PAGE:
Hurricane Matthew leaves path of destruction

Published 10:23 am Thursday, October 13, 2016

Pictured are the peak wind gusts in the areas of Florida, Georgia, South Carolina, Virginia and North Carolina as a result of Hurricane Matthew.

Pictured are the peak wind gusts in the areas of Florida, Georgia, South Carolina, Virginia and North Carolina as a result of Hurricane Matthew.

Over the past few days, more and more information regarding Hurricane Matthew has circulated, but according to local weather professionals there is little chance of Crenshaw County seeing the storm firsthand.

“According to my sources with the NWS in Mobile, there is very little probability that the remnants of Hurricane Matthew will reform or loop back towards our area,” said Crenshaw County Emergency Management Agency Director Elliott Jones.

“As for now we are safe. As this hurricane season has already shown itself to be very active, I will keep in close contact with Mobile so that I can keep the public informed.”

Email newsletter signup

On Oct. 7 in Florida, a peak surge of 9.88 feet above normal was measured at a National Ocean Service (NOS) tide gauge at Fernandina Beach, Florida.

Storm surge flooding affected the St. Augustine area, including major flooding on Anastasia Island where water was reported to be 2.5 feet above ground level. To the south in nearby Flagler Beach, Florida, parts of the area were washed out by the storm surge.

“We have to stay prepared at all times. The path of this storm could have very easily involved our area,” Jones said.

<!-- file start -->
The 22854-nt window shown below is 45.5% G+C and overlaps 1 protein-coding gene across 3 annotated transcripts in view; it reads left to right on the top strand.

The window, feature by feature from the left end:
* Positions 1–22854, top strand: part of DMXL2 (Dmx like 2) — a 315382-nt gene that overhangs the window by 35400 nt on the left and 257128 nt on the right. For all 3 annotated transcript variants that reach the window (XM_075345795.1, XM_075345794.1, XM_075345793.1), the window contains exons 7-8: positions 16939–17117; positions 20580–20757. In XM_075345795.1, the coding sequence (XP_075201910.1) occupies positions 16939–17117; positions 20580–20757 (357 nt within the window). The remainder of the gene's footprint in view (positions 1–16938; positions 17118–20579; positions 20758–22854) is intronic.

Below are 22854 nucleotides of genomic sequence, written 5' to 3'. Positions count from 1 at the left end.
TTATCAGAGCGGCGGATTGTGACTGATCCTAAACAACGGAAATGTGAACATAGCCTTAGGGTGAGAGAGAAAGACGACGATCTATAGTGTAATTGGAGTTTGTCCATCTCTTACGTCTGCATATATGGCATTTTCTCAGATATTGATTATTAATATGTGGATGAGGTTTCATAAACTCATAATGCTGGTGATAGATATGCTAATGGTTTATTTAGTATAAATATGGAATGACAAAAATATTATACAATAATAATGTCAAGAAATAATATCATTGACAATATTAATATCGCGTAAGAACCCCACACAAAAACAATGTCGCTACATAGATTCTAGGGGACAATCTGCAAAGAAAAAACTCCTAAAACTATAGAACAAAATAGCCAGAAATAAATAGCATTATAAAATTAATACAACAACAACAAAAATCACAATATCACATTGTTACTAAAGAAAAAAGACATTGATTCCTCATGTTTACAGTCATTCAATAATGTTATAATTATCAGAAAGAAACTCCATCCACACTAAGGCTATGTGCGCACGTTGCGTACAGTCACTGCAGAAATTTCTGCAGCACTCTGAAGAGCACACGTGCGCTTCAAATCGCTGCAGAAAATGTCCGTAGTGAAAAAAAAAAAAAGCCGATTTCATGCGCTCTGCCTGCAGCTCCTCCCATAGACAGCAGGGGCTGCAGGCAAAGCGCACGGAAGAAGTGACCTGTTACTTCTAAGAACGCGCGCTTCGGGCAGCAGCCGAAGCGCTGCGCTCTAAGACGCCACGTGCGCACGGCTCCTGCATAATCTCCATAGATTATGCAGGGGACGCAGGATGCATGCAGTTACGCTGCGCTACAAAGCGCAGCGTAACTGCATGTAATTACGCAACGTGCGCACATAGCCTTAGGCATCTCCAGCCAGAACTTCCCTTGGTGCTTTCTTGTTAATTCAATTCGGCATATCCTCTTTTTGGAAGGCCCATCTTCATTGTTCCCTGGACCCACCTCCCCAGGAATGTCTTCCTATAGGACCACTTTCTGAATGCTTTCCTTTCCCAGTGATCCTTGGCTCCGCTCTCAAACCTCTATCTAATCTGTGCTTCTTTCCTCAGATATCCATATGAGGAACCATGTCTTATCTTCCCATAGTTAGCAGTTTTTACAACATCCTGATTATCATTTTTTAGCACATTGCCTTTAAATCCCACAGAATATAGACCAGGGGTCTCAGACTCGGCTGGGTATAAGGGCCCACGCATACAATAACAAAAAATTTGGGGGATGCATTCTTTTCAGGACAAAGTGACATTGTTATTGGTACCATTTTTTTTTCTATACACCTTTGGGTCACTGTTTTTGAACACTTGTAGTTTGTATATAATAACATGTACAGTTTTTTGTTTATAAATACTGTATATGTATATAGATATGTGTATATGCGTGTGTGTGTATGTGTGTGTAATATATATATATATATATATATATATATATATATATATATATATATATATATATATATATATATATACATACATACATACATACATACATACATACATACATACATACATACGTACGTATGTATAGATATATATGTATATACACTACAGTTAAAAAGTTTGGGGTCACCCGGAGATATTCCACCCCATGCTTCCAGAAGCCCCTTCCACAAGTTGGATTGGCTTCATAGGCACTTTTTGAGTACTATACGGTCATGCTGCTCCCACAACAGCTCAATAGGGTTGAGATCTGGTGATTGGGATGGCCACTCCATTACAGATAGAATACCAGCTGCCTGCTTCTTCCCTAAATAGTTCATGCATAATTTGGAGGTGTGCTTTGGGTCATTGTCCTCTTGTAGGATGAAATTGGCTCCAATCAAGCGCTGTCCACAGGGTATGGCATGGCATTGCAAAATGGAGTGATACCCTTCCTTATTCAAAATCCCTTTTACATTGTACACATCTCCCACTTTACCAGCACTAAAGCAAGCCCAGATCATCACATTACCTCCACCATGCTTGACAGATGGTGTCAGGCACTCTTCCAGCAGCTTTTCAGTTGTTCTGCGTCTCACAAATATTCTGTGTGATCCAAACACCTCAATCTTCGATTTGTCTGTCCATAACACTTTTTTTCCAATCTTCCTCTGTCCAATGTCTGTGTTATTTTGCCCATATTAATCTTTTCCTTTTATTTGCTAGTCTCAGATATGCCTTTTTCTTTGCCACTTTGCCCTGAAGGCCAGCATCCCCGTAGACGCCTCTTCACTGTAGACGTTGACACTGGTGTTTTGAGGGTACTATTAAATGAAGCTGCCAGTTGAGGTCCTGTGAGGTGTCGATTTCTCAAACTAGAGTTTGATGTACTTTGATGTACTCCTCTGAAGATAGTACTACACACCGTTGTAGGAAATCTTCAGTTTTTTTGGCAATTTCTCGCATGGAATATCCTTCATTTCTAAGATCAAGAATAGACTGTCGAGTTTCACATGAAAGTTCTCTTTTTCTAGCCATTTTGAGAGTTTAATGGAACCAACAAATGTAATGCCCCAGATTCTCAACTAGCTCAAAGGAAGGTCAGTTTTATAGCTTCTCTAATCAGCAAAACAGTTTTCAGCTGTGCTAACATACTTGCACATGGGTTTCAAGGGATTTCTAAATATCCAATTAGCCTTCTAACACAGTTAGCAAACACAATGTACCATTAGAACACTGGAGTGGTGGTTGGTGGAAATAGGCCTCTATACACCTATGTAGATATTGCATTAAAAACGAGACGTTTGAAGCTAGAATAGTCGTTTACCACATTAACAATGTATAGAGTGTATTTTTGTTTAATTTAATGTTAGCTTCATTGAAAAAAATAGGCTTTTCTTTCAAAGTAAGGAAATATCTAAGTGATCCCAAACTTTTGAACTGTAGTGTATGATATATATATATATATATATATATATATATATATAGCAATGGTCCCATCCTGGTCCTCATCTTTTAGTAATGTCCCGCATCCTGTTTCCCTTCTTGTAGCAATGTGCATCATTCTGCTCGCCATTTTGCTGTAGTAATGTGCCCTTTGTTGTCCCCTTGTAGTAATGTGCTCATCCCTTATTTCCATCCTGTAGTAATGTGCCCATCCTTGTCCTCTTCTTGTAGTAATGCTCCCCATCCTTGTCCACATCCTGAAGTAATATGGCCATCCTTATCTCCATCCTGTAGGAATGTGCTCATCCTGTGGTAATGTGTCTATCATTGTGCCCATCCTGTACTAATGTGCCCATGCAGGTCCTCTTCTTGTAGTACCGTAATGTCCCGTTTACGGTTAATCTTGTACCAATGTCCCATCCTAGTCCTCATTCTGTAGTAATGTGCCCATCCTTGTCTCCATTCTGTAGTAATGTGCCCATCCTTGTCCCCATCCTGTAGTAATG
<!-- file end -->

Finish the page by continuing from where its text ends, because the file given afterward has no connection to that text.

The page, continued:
“Hurricane season is still active until the end of November, so we do not need to let our guard down.”

The NWS-Jacksonville conducted a storm survey and found a new inlet was carved between Marineland and Matanzas Inlet, between Palm Coast and St. Augustine Beach, Florida.

The St. Johns River in northeast Florida reached its highest level on record at Shands Bridge, along with three to 4.3 feet of storm surge inundation reported at the Racy Point, Red Bay Point and I-295 bridge tide gauges. Early in the morning on Oct. 8, the St. Johns River was flowing backwards.

Matthew’s storm surge coupled with high tide lead to a record tide level at Ft. Pulaski, Georgia, early Oct. 8, and storm surge inundation roughly waist-deep was reported in parts of Charleston, South Carolina.

Jones stated that across five states, nearly 7,000 people woke up Monday morning in 156 Red Cross and community emergency shelters: in North Carolina there were 72 shelters with 1,850 people; in South Carolina there were 41 shelters with 1,780 people; in Georgia there were 19 shelters with 2,830 people; in Florida there were 21 shelters with more than 440 people; and in Virginia there were three shelters with 60 people.

According to Jones, the death toll in the US has reached 21 and 1,027 total as of Tuesday.

“If anyone would like further information on how to properly prepare for a hurricane or any other type of disaster, please feel free to stop by the office or give us a call,” Jones said.